Here's How the U.S. Will Play the Russia-China Oil Deal

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Pundits have been quick to label last week's mammoth gas deal between Russia and China as "historic."

That may be true. But the fact is there are a number of important elements in the $400 billion agreement that have yet to be decided.

For one, Moscow and Beijing have a fundamentally different view of what the delivery pipeline should look like. China wants two pipelines, while Russia is interested in a single line that China would have to share with South Korea and Japan.

The issue, as with everything else that is still up in the air, revolves around cost and revenues.

The pipeline is going to cost at least $22 billion to build. But if Gazprom has to run two satellite lines just for China, it will cut into already strained profit margins.

Meanwhile, if additional contracts with Korea and Japan require separate pipelines, another set of major capital expenditures would emerge.

Even if the pipelines are funded with pre-payments on deliveries (which amounts to an advanced credit), that would simply lock Gazprom into specifying a fixed price up front for the initial multi-year consignments.

This is a big problem, especially where the price has yet to be finalized…

The Problems with the Pact

This "historic" pact may talk about providing 38 billion cubic meters annually over 30 years at a price tag of some $400 billion. But the actual price is a closely guarded secret (the norm in such deals) and remains a matter of some dispute.

In fact, the Russians must match the price of gas exports to Europe, running at about $309 per 1,000 cubic meters, with an additional increase pending. That's because the cost of the gas is adjusted based on the price of a basket of crude oil and oil products. This basket is becoming more expensive, bringing the price of gas up right along with it.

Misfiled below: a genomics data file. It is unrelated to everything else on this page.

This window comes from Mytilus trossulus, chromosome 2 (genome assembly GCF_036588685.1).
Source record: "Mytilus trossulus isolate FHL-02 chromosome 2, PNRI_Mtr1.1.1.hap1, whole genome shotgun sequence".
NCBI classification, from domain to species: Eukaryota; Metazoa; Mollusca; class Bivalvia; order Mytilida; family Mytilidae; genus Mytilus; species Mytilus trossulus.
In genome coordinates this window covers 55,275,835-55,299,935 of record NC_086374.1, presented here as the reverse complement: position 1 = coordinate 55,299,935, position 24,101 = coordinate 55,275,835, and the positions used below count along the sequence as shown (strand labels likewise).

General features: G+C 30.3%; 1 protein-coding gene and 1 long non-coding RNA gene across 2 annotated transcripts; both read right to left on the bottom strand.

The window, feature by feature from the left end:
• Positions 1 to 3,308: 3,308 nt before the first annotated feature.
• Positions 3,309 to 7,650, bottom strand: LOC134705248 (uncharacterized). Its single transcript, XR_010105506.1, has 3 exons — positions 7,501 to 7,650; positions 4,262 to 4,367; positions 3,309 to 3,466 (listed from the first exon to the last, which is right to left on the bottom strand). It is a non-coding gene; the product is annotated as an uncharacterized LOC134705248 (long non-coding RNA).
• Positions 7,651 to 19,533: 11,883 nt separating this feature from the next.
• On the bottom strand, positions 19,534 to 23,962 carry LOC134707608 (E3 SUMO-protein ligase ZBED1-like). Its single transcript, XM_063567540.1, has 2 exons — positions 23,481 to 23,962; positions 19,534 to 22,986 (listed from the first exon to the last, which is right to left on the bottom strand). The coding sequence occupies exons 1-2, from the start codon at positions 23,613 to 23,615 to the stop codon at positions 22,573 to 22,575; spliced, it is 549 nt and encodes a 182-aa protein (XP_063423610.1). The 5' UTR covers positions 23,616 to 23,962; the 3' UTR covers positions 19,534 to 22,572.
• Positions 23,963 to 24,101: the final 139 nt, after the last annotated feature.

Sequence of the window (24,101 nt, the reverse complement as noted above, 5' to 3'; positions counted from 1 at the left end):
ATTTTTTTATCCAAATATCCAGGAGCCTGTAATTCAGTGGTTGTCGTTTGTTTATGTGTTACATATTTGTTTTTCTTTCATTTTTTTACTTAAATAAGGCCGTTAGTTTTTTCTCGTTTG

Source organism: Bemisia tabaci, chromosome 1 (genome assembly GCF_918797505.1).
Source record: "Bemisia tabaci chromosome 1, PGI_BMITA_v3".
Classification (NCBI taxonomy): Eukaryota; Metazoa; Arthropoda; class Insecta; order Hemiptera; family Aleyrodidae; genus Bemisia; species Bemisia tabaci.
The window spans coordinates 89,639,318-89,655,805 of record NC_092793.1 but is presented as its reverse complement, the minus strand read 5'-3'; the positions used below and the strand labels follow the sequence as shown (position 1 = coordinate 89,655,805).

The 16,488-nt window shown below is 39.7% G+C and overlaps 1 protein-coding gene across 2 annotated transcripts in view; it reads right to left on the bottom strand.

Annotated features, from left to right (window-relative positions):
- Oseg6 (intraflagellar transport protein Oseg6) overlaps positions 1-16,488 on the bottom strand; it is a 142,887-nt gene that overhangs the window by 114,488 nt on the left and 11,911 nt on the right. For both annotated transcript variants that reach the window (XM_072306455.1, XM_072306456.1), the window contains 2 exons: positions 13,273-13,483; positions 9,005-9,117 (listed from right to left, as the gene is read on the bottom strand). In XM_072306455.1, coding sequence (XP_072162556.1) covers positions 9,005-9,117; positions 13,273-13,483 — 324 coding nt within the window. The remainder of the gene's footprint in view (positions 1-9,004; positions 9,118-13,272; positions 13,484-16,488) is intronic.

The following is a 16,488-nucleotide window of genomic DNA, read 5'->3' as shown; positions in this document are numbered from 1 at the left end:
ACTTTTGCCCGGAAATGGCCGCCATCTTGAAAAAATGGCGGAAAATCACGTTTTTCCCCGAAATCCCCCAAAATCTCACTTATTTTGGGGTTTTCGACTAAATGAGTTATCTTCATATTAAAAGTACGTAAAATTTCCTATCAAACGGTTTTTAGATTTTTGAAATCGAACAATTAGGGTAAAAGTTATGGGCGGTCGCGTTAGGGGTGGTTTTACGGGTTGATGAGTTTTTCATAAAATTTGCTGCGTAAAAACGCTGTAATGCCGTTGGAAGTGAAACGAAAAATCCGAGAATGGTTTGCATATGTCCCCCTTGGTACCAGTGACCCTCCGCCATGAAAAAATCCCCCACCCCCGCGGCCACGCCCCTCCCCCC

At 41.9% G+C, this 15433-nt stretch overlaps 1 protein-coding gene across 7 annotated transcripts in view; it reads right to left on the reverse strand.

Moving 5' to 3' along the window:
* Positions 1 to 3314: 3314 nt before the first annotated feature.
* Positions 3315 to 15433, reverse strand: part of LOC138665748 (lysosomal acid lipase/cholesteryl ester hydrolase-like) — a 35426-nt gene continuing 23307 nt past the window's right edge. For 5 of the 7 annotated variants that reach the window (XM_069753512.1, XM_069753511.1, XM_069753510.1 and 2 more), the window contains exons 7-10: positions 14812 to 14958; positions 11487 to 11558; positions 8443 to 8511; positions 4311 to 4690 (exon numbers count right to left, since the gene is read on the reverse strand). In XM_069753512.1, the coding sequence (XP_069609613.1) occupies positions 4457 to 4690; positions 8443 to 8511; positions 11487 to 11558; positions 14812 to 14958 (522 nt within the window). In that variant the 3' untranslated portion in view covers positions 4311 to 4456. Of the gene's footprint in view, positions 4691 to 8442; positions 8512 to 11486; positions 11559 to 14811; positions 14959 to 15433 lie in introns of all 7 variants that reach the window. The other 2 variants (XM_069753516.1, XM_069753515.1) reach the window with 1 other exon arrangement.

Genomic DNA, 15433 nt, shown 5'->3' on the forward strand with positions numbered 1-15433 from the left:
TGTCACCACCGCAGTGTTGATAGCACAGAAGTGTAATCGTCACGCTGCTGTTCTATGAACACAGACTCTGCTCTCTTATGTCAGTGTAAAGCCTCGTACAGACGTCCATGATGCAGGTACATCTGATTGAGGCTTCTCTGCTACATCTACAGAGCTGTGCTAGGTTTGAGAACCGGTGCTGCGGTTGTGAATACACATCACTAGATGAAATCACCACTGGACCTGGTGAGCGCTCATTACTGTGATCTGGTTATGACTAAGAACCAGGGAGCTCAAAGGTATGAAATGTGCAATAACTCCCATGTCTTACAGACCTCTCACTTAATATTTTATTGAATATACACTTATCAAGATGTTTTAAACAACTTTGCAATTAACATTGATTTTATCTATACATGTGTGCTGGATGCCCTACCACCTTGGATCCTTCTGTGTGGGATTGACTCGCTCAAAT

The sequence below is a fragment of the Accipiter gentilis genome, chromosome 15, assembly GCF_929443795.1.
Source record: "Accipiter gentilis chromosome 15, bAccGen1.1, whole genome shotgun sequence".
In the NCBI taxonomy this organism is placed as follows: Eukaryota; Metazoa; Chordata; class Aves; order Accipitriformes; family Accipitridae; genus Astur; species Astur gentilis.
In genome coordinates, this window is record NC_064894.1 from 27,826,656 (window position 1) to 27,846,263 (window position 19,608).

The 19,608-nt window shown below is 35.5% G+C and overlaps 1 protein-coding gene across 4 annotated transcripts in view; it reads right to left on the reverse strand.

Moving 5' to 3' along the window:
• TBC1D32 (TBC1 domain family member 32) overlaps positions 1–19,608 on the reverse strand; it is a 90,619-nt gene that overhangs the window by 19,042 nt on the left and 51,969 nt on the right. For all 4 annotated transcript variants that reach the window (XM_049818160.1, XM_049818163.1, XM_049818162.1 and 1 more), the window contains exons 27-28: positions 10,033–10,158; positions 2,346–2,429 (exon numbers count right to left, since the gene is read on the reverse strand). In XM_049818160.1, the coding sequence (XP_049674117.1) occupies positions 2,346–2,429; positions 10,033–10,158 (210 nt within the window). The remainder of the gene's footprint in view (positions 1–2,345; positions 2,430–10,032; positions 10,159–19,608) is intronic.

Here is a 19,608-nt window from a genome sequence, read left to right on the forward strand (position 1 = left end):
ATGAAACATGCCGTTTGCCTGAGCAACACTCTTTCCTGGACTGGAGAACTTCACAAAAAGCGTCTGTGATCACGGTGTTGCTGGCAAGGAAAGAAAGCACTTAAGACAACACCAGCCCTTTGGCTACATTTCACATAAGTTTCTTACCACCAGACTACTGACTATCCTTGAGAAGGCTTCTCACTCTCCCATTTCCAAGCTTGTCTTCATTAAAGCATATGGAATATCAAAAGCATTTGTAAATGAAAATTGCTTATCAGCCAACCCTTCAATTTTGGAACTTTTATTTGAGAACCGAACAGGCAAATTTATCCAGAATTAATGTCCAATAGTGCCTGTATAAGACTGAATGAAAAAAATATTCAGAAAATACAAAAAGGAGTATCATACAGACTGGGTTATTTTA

And if the Russians provide the kind of discount China wants, Gazprom will open itself up to arbitration suits from existing contracts servicing a number of European end users.

And in this case, Beijing has an ace in the hole.

Put simply, China does not need, nor can it absorb, the volume called for in this deal. At present, gas accounts for no more than 30% of China's energy needs.

What's more, that total is already completely met for at least the next six years, with a combination of domestic production (which is going to increase – China has the largest extractable shale gas reserves in the world) and ongoing import accords with Turkmenistan and Myanmar.

Also, the infrastructure doesn't even exist to use what Russia expects to sell. It might in a decade, but Gazprom needs the revenue now.

And that brings us to the counter-reaction that is already underway. China is also opening its market to liquefied natural gas (LNG) deliveries, reflecting moves that are already well underway elsewhere in Asia.

That sets the stage for a direct confrontation with the as-yet unresolved Russian agreement.

In fact, the announcement has already introduced some rather rapid moves to obstruct Russian control over access to the Asian market.

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About the Author

Dr. Kent Moors is an internationally recognized expert in oil and natural gas policy, risk assessment, and emerging market economic development. He serves as an advisor to many U.S. governors and foreign governments. Kent details his latest global travels in his free Oil & Energy Investor e-letter. He makes specific investment recommendations in his newsletter, the Energy Advantage. For more active investors, he issues shorter-term trades in his Energy Inner Circle

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  1. LEN FEHR | June 4, 2014

    Good afternoon Dr. Moors. I'll keep this short and sweet. Your thoughts and perhaps suggestions on BRI.
    Regards
    Len F.

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